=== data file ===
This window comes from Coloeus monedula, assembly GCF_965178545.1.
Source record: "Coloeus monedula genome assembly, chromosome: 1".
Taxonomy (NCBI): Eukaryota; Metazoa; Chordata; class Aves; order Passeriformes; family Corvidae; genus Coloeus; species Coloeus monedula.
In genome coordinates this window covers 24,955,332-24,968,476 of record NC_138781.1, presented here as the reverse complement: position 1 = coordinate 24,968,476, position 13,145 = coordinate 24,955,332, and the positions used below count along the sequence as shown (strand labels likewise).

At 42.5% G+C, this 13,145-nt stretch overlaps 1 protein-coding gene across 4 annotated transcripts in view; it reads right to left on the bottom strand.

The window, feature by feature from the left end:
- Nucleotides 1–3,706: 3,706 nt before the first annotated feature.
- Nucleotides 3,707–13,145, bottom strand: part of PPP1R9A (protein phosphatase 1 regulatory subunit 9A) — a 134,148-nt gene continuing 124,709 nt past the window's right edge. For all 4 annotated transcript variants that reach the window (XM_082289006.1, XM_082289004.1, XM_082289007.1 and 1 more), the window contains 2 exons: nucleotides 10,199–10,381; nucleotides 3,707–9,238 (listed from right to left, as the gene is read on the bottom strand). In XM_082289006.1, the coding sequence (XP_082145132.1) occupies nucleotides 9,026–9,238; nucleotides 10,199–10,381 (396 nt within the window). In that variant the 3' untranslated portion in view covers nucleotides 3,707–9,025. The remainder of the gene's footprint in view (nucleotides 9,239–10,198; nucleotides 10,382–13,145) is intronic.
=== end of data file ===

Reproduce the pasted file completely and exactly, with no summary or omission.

This window comes from Coloeus monedula, assembly GCF_965178545.1.
Source record: "Coloeus monedula genome assembly, chromosome: 1".
Taxonomy (NCBI): Eukaryota; Metazoa; Chordata; class Aves; order Passeriformes; family Corvidae; genus Coloeus; species Coloeus monedula.
In genome coordinates this window covers 24,955,332-24,968,476 of record NC_138781.1, presented here as the reverse complement: position 1 = coordinate 24,968,476, position 13,145 = coordinate 24,955,332, and the positions used below count along the sequence as shown (strand labels likewise).

At 42.5% G+C, this 13,145-nt stretch overlaps 1 protein-coding gene across 4 annotated transcripts in view; it reads right to left on the bottom strand.

The window, feature by feature from the left end:
- Nucleotides 1–3,706: 3,706 nt before the first annotated feature.
- Nucleotides 3,707–13,145, bottom strand: part of PPP1R9A (protein phosphatase 1 regulatory subunit 9A) — a 134,148-nt gene continuing 124,709 nt past the window's right edge. For all 4 annotated transcript variants that reach the window (XM_082289006.1, XM_082289004.1, XM_082289007.1 and 1 more), the window contains 2 exons: nucleotides 10,199–10,381; nucleotides 3,707–9,238 (listed from right to left, as the gene is read on the bottom strand). In XM_082289006.1, the coding sequence (XP_082145132.1) occupies nucleotides 9,026–9,238; nucleotides 10,199–10,381 (396 nt within the window). In that variant the 3' untranslated portion in view covers nucleotides 3,707–9,025. The remainder of the gene's footprint in view (nucleotides 9,239–10,198; nucleotides 10,382–13,145) is intronic.